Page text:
How Baking Can Save a Life

Some of the pie crust cookies that will now be distributed at Balducci’s. Photo courtesy Janie’s.

Beneath the tracks of the rumbling Metro-North train in East Harlem, the smell of something sweet lingers in the air. It suggests there is more than just parking and railroad tracks at the intersection of 114th Street and Park Avenue.

This is the site of Hot Bread Kitchen Incubates (HBKI), a culinary incubator run by Hot Bread Kitchen, the training and placement program for women facing profound barriers to employment. Members of HBKI are primarily women- and minority-owned start-ups hoping to grow their food businesses. This is where I met Janie Deegan, founder of bakery Janie’s, for the first time. 

Deegan has been a part of HBKI for over a year, where she bakes traditional American desserts with a twist. But she is best known for her original recipe: the pie crust cookie. To make it, a disk of flaky pie crust is topped with a layer of pie filling (flavors range from sticky pecan to sweet-tart strawberry rhubarb) then topped with a chunky, sugary streusel. It’s all the pleasures of pie in just a few bites, and it’s brilliant. 

As we talked about the peaks and valleys of her life to date, Deegan held my gaze steadily. When she told me that eye contact was once a struggle for her, it was hard to believe. “I was lost,” she said. “I spent 25 years running away from myself, thinking I needed to be someone else for you to like me.”

After graduating from a rigorous college conservatory program, Deegan found herself on a tumultuous path that involved substance abuse and homelessness. “I wasn’t working in the industry, I felt like an imposter. I had no pride linked to something I did,” she said. A security net of loving family and friends drew Deegan back, motivating her to take control of her life.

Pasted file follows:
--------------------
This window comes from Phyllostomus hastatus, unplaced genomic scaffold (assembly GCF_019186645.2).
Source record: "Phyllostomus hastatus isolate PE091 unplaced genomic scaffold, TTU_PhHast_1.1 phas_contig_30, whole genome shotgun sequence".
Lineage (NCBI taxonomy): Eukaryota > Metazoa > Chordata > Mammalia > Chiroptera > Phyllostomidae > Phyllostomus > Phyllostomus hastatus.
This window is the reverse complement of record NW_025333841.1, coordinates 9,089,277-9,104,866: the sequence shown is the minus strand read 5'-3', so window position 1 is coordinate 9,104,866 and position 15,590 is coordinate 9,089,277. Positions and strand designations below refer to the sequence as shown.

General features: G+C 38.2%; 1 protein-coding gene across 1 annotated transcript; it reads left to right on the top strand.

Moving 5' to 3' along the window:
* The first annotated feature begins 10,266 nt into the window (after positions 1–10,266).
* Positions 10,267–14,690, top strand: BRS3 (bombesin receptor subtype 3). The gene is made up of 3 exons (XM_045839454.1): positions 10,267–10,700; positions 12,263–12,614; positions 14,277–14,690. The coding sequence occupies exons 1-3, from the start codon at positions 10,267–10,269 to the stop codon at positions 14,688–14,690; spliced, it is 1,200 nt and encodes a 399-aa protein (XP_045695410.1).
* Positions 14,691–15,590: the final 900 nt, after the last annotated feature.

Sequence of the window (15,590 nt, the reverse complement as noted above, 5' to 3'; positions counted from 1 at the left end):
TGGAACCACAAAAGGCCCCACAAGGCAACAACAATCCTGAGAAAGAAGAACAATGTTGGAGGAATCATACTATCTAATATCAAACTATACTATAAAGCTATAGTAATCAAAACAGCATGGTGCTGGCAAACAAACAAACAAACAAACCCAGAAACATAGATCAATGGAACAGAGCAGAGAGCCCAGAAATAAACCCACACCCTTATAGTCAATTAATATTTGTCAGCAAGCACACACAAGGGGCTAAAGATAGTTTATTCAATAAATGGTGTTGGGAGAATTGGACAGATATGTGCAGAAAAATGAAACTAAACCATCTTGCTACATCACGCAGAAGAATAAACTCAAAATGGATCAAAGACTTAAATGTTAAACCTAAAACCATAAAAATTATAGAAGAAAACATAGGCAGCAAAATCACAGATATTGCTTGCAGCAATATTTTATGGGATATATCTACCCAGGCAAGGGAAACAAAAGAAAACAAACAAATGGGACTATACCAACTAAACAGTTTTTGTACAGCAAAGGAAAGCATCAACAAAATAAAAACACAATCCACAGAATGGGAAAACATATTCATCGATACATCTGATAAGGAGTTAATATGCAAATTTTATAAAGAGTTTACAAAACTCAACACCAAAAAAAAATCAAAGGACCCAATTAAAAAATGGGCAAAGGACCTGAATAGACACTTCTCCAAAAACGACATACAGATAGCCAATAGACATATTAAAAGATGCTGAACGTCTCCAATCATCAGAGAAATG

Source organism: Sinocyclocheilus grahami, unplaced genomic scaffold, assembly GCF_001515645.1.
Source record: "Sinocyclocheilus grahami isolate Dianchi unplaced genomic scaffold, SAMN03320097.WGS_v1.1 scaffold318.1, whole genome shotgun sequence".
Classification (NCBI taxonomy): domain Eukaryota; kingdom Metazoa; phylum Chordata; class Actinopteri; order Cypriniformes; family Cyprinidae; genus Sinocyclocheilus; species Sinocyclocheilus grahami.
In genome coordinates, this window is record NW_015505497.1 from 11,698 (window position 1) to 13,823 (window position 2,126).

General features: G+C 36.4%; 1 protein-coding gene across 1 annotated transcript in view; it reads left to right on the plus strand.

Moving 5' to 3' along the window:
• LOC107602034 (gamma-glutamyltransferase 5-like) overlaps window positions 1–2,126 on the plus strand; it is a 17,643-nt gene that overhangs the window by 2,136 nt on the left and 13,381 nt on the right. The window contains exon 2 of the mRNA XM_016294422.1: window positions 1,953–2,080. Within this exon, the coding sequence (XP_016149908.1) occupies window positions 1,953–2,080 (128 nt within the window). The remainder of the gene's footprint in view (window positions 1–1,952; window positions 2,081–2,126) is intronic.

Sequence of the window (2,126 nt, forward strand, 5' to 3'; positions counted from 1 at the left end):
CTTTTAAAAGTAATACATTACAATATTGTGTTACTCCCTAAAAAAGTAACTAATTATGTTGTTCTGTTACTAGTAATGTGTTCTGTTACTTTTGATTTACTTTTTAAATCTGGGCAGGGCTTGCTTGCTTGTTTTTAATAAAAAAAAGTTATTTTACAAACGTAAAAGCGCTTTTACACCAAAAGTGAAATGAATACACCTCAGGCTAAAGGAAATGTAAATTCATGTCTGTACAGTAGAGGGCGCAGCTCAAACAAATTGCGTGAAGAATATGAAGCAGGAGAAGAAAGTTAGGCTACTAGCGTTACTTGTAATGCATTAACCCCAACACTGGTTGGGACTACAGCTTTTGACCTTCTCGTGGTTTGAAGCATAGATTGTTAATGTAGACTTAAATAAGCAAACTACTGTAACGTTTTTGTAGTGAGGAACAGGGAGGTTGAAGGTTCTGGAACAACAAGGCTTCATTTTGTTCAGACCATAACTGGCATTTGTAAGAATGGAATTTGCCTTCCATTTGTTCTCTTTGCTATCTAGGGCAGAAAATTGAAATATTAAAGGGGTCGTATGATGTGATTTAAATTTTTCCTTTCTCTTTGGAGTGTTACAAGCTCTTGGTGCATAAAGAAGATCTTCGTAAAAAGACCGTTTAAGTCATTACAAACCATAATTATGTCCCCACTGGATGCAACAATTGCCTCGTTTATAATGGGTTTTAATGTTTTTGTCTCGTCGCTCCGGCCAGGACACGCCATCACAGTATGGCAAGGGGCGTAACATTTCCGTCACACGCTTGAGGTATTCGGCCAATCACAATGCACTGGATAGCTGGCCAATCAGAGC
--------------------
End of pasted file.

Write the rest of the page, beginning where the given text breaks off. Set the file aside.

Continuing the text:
But the road to recovery did not end at sobriety. Deegan needed purpose. Baking had been a form of self-expression as a child, and it became a form of self-care as an adult. “I needed a creative outlet,” she said. “There was no way I was going to say sober without having that.”

So, for a handful of years, Deegan baked. She started by baking for people close to her and only considered selling anything after receiving an unsolicited order for a birthday cake. Eventually, she tried selling pies via Facebook. When half of her orders came from strangers, Deegan had the momentum—and the confidence—to do more. 

On the eve of her 30th birthday, after a year of baking as a side gig, Deegan challenged herself to quit her day job as a nanny and commit to baking full-time. Around this time, she engineered the pie crust cookie (the idea was an off-the-cuff request from her now-fiancée). It was a clarifying moment for Deegan.

The initial response to the cookie, from customers as well as industry insiders, was so positive that Deegan knew she had to eventually phase out custom cakes and holiday pies to focus on the pie crust cookie (she’s not there yet and is currently fulfilling holiday pie orders). Her ambition was clear, “I could own a café or I could be the owner of a cookie empire.” 

Deegan has spent the last two years applying for, and winning, scholarships, enrolling in programs like HBKI and generally taking counsel wherever she can get it. In building her business skills, she received the most compelling advice of all: to share her story.

“I didn’t believe it had a place in business,” she explained. But the resounding message was that Deegan had a relatable and encouraging story that people would want to hear. “I get to be 100 percent my authentic self and that’s an asset for my business.”

Though support from the HBKI community has been invaluable, Ms. Deegan is considering her next steps. She recently signed a contract with Balducci’s and King’s, an East Coast chain of gourmet food markets (there is a Balducci’s on West 56th Street). The hope is that the pie crust cookies will be in stock in time for the holidays. 

After pausing to reflect, Deegan’s voice softens and she looks me square in the eyes to say, “how amazing that I could build that for myself.”